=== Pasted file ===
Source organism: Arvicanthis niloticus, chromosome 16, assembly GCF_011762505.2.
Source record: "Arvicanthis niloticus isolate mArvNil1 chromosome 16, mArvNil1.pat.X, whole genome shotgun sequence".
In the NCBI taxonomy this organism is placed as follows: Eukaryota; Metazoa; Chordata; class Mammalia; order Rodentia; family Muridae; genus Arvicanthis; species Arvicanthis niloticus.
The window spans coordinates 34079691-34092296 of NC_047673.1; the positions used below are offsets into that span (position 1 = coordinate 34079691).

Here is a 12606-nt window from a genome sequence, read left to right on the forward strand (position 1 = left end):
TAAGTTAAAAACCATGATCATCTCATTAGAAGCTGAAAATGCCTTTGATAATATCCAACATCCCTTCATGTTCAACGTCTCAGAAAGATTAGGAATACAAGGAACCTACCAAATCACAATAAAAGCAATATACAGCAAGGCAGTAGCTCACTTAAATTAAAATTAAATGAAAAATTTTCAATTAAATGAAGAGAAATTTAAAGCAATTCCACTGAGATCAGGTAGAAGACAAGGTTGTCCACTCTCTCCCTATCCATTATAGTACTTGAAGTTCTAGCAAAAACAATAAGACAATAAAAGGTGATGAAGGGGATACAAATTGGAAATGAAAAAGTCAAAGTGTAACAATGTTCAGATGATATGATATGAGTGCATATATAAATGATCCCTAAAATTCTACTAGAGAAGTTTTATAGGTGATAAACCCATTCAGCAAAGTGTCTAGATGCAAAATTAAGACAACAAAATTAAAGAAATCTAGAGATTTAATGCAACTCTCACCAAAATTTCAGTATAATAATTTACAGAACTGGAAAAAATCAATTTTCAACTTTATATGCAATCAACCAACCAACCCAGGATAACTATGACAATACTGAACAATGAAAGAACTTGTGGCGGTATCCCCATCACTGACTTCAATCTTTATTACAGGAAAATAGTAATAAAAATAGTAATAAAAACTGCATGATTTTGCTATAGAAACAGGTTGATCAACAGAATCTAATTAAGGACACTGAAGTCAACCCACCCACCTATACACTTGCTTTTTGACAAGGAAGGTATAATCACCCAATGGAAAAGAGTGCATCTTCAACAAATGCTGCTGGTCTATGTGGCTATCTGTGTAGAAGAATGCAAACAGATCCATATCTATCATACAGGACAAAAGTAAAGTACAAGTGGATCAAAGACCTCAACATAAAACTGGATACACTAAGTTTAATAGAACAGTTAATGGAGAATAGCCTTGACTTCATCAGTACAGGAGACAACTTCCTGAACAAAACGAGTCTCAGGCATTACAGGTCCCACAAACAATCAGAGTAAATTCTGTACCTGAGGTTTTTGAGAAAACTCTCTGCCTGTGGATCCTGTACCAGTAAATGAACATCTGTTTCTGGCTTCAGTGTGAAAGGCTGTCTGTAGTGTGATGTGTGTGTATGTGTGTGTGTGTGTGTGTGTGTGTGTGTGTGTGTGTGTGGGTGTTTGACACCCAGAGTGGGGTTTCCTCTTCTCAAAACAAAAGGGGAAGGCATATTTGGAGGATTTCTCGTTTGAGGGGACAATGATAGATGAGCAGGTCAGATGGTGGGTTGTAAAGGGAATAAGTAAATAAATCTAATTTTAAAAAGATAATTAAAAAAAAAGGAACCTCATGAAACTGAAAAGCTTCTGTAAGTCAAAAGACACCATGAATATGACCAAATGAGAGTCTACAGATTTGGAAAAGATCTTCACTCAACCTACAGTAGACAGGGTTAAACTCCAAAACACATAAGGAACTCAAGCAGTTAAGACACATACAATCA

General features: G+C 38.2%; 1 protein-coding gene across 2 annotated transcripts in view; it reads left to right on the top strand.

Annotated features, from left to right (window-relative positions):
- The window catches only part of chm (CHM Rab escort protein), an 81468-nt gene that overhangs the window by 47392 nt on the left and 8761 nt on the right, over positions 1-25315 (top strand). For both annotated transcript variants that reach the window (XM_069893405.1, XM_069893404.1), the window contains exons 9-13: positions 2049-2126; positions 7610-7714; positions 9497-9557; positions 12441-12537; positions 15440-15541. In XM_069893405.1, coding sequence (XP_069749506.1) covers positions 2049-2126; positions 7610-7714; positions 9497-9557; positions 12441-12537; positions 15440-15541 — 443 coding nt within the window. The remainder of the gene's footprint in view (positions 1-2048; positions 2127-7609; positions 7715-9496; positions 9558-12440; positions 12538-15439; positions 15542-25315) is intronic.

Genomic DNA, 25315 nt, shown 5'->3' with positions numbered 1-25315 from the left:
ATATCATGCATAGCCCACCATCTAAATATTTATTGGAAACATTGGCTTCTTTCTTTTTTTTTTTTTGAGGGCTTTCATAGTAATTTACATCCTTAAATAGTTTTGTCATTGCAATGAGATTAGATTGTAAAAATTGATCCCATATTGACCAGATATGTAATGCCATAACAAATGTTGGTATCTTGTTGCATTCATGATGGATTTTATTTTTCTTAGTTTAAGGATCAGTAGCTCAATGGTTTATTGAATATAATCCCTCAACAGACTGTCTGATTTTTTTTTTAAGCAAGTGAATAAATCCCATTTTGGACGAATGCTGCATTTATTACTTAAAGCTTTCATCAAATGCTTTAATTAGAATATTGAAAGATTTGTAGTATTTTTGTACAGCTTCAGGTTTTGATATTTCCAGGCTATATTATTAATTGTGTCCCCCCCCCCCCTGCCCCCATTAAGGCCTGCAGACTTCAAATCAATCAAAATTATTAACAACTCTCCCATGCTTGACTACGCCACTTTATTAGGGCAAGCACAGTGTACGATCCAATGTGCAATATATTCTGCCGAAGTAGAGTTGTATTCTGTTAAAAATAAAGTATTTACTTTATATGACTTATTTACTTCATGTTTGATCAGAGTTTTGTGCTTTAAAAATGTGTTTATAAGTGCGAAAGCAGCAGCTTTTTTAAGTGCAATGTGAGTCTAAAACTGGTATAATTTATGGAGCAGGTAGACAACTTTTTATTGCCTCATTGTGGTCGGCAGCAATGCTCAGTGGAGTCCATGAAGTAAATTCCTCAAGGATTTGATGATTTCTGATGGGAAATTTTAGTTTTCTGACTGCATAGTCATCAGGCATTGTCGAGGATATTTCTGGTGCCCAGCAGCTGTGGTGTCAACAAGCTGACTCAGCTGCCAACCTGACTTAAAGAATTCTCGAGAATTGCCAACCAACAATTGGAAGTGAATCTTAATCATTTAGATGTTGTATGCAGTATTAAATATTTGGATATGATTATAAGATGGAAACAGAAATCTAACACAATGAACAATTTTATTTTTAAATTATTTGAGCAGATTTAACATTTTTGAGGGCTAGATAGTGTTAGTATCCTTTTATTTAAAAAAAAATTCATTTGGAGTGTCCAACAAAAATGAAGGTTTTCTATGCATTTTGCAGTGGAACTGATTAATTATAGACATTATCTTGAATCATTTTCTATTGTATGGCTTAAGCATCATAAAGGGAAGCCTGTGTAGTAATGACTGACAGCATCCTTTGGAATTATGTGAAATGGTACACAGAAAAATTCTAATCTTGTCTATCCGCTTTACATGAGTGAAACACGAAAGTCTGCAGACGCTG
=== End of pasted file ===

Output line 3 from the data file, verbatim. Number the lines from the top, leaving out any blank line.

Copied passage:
In the NCBI taxonomy this organism is placed as follows: Eukaryota; Metazoa; Chordata; class Mammalia; order Rodentia; family Muridae; genus Arvicanthis; species Arvicanthis niloticus.